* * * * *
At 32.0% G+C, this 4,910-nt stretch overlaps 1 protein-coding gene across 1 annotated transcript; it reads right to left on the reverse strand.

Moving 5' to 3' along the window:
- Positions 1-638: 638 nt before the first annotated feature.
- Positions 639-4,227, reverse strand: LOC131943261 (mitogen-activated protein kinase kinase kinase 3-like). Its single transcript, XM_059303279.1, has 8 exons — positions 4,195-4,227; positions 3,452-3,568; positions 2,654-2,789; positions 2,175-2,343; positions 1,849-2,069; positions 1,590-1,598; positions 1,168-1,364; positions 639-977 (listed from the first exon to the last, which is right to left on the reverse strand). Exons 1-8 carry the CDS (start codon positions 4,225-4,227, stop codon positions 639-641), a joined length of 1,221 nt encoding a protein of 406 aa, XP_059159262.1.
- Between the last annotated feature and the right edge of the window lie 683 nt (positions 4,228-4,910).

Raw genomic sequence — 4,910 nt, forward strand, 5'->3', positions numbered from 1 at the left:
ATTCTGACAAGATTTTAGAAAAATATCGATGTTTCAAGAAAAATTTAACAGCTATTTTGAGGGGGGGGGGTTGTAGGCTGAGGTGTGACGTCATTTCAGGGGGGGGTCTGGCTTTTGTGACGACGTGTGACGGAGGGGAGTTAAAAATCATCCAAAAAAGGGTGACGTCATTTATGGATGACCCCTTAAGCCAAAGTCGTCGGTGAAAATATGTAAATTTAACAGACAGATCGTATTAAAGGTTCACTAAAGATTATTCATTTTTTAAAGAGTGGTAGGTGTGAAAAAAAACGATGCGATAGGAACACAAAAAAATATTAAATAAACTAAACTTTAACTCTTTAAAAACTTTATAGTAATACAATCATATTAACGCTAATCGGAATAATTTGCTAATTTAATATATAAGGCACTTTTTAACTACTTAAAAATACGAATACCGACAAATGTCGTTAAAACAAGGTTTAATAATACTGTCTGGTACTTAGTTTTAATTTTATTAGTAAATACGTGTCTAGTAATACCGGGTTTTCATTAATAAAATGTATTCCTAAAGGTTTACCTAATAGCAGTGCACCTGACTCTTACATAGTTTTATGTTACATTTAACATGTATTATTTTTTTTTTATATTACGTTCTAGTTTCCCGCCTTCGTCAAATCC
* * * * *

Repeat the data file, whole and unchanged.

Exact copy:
At 32.0% G+C, this 4,910-nt stretch overlaps 1 protein-coding gene across 1 annotated transcript; it reads right to left on the reverse strand.

Moving 5' to 3' along the window:
- Positions 1-638: 638 nt before the first annotated feature.
- Positions 639-4,227, reverse strand: LOC131943261 (mitogen-activated protein kinase kinase kinase 3-like). Its single transcript, XM_059303279.1, has 8 exons — positions 4,195-4,227; positions 3,452-3,568; positions 2,654-2,789; positions 2,175-2,343; positions 1,849-2,069; positions 1,590-1,598; positions 1,168-1,364; positions 639-977 (listed from the first exon to the last, which is right to left on the reverse strand). Exons 1-8 carry the CDS (start codon positions 4,225-4,227, stop codon positions 639-641), a joined length of 1,221 nt encoding a protein of 406 aa, XP_059159262.1.
- Between the last annotated feature and the right edge of the window lie 683 nt (positions 4,228-4,910).

Raw genomic sequence — 4,910 nt, forward strand, 5'->3', positions numbered from 1 at the left:
ATTCTGACAAGATTTTAGAAAAATATCGATGTTTCAAGAAAAATTTAACAGCTATTTTGAGGGGGGGGGGTTGTAGGCTGAGGTGTGACGTCATTTCAGGGGGGGGTCTGGCTTTTGTGACGACGTGTGACGGAGGGGAGTTAAAAATCATCCAAAAAAGGGTGACGTCATTTATGGATGACCCCTTAAGCCAAAGTCGTCGGTGAAAATATGTAAATTTAACAGACAGATCGTATTAAAGGTTCACTAAAGATTATTCATTTTTTAAAGAGTGGTAGGTGTGAAAAAAAACGATGCGATAGGAACACAAAAAAATATTAAATAAACTAAACTTTAACTCTTTAAAAACTTTATAGTAATACAATCATATTAACGCTAATCGGAATAATTTGCTAATTTAATATATAAGGCACTTTTTAACTACTTAAAAATACGAATACCGACAAATGTCGTTAAAACAAGGTTTAATAATACTGTCTGGTACTTAGTTTTAATTTTATTAGTAAATACGTGTCTAGTAATACCGGGTTTTCATTAATAAAATGTATTCCTAAAGGTTTACCTAATAGCAGTGCACCTGACTCTTACATAGTTTTATGTTACATTTAACATGTATTATTTTTTTTTTATATTACGTTCTAGTTTCCCGCCTTCGTCAAATCC